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A good idea in bad taste.

Lynn Tylczak is taking the concept of Mr. Yuck Mouth one step further. For decades, mothers put quinine on their children's thumbs and fingers to stop thumb sucking and nail biting. Lynn Tylczak wants to use that same principle to make poisonous household products repulsive to taste.

The sweet tastes, fragrant aromas, and pretty colors of chemicals lure nearly 3 million preschool children each year into swallowing poisonous detergents, antifreezes, and windshield solvents, to name just a few.

But what could a freelance writer, housewife, and mother of two small children, living in the little Oregon town of Albany, do about it? For one thing, she could write letters to the manufacturers, pleading with them to make their products so repulsive to taste that kids would spew them out before harm was done.

The idea was not hers. Tylczak had seen a PBS program, "European Journal," that reported British companies were adding Bitrex, the world's best-known bittering agent, to scores of household products. The idea, however, was right down Lynn Tylczak's alley.

Her alley is already lined with victory flags from other consumer causes-unequal tax assessment and Tinker Toy sets packaged without wheels, to name two.

"I don't know law, but I know what is fair," Tylczak says. "If I see something that bothers me, I write letters. Lots of letters."

In this case, before she wrote letters to the manufacturers of poisonous products, Tylczak did her homework at the Oregon State University Library. With her four-month-old baby in a front pack, her five-year-old son at one hand, and a notebook in the other, Tylczak researched her targeted chemical companies and other possible bittering agents. She took her commitment to research so personally that she gritted her teeth and made the ultimate taste test: a small sip of Bitrex.

It tasted "like the place where old spiders go to die. And I had it diluted too," she says. "I couldn't get the taste out of my mouth. The only antidote was chocolate."

After arming herself with corporate addresses, Tylczak began sending letters to chemical companies. Where the letters went once they arrived is anybody's guess. Tylczak guesses they went directly to the shredder, be- cause they evoked not a single response.

Not one to be daunted easi- . ly, this "citizen activist," as Ralph Nader has labeled her breed, decided to direct her letters to the consumers.

"Recruiting volunteer letter writers was easy," she says. "Albany is a small town, and people are always looking for something to do."

Although the Tylczaks' in- come did not easily accommo- date the added expense, the letters to consumers began going out. "My husband is very supportive," she says. "To pay for the postage, we cut back on our visits to McDonald's. I don't know as McDonald's would be too happy knowing about that."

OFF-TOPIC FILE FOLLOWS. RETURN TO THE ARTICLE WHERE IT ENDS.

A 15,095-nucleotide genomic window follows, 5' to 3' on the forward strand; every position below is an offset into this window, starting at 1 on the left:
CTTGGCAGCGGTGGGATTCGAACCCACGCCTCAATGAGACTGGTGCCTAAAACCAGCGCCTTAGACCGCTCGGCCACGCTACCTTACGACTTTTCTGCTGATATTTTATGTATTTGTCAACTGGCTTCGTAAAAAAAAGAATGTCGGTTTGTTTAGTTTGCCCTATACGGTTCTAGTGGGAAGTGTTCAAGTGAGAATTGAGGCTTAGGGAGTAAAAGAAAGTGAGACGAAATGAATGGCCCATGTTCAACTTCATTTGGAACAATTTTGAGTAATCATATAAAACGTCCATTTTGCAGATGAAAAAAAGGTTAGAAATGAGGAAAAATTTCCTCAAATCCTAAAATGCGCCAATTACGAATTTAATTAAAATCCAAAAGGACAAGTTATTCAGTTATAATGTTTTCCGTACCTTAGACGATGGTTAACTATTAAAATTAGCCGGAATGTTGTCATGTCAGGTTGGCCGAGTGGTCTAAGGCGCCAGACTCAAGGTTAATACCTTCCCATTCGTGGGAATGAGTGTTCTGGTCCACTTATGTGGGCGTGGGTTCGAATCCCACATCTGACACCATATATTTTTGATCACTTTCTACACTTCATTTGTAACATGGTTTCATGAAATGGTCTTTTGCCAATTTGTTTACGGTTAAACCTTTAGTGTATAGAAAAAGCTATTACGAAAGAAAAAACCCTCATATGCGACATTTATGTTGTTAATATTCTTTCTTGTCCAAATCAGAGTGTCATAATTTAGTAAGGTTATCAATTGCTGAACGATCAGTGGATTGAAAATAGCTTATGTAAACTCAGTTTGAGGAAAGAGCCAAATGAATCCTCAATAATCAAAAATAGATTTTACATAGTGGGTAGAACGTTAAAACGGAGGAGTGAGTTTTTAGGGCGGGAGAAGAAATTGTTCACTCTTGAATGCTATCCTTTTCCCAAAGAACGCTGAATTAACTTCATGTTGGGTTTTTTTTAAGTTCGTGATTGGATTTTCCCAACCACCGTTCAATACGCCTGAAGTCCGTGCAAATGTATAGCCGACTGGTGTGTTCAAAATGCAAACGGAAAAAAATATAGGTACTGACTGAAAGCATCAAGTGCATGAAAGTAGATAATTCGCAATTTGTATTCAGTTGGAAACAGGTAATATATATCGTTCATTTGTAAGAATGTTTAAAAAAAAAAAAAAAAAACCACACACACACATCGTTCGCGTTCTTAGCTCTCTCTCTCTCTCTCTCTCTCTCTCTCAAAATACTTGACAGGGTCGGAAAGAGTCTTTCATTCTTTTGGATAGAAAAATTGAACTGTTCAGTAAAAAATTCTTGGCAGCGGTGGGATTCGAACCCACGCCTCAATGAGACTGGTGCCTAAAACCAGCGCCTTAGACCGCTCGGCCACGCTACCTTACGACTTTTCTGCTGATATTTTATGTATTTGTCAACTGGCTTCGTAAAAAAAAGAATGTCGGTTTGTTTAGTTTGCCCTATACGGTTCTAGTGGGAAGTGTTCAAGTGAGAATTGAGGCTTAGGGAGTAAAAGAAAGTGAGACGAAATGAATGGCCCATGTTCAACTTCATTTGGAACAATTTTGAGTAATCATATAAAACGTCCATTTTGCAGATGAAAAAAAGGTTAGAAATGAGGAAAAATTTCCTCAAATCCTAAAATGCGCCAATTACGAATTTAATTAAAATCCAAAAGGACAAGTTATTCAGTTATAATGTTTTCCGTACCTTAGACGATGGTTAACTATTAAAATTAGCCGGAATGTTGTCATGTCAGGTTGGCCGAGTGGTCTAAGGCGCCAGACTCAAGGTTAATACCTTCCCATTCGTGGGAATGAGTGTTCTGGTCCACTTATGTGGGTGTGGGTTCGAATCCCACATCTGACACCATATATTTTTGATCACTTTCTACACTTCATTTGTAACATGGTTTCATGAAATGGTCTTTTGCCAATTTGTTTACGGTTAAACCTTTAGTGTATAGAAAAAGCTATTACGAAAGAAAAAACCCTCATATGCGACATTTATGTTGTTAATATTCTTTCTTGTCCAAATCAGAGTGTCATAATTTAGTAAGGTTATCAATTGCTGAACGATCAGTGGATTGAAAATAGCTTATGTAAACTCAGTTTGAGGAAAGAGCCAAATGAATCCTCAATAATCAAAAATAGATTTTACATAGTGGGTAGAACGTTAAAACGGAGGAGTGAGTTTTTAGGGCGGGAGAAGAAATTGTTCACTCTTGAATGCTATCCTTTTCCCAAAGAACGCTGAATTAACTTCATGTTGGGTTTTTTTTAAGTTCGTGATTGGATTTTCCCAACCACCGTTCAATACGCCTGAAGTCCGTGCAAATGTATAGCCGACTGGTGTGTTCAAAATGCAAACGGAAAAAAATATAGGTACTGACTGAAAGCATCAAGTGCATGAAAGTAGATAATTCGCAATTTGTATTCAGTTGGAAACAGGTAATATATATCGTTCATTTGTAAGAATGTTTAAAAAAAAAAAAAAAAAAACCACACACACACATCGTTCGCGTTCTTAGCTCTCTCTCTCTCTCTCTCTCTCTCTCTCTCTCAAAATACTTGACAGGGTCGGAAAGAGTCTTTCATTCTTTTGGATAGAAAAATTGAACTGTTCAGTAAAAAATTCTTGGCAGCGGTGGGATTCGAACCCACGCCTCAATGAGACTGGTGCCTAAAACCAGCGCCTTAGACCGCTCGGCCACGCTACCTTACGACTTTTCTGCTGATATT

The letters had two purposes: to garner letters of support from other consumers and to promote the sale of Bitrex to those consumers through a nonprofit organization in Lynn Tylczak's own home. For only two dollars, Poison-Proof Products (PPP) would send enough Bitrex to make 25 gallons of any liquid taste repulsive to even the most curious taste buds. This project went down the drain, however, when the Henley Chemical Company warned that Bitrex should be handled only in a laboratory.

But the consumer response to the PPP letters was "Incredible! -from all over the country," Tylczak says, and it spurred her on, Many letter writers were from grandparents, who, having trouble opening the original childproof containers, would pour a poisonous substance into perhaps a soft-drink bottle or a container of equally innocent appearance. One grandfather wrote that he turned his back only for a moment, and when he looked around, his little grandson was drinking brush killer.

Armed with hundreds of these missives demonstrating consumer demand for Bitrex, Lynn Tylczak's letters again began invading the inboxes of the manufacturers. For only one-half cent per quart, she told them, Bitrex could be added to their potentially harmful, and sometimes lethal, products.

And this time the manufacturers took notice. So did the "Today" show, on which she was interviewed by Jane Pauley this past Memorial Day.

The chemical companies have not embraced Tylczak's suggestions with enthusiasm, but a few have reacted favorably to consumer demand. Proctor & Gamble, for example, is now adding Bitrex to its liquid laundry detergents Bold and Solo, making them "old spider burial grounds."

Currently, Bitrex is being added to about 40 British cleaning products. West Germany requires the bitter substance to be added to windshield washes. In Japan Bitrex goes into herbicides. Antifreeze in Australia contains it as well.

"In this country the whole thing may blow over in a few weeks," Tylczak modestly speculates.

But Linda Golodner, executive director of the National Consumer's League, says, "Lynn Tylczak has received a certain victory by bringing national attention to this issue. She has also proved that one consumer can make a difference."
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Title Annotation:Lynn Tylczak wants household poisons to be made repulsive to taste
Author:Stoddard, Maynard Good
Publication:Saturday Evening Post
Date:Sep 1, 1989
Previous Article:Are you an innumerate?
Next Article:The rush-rush routine of Charles and Diana.

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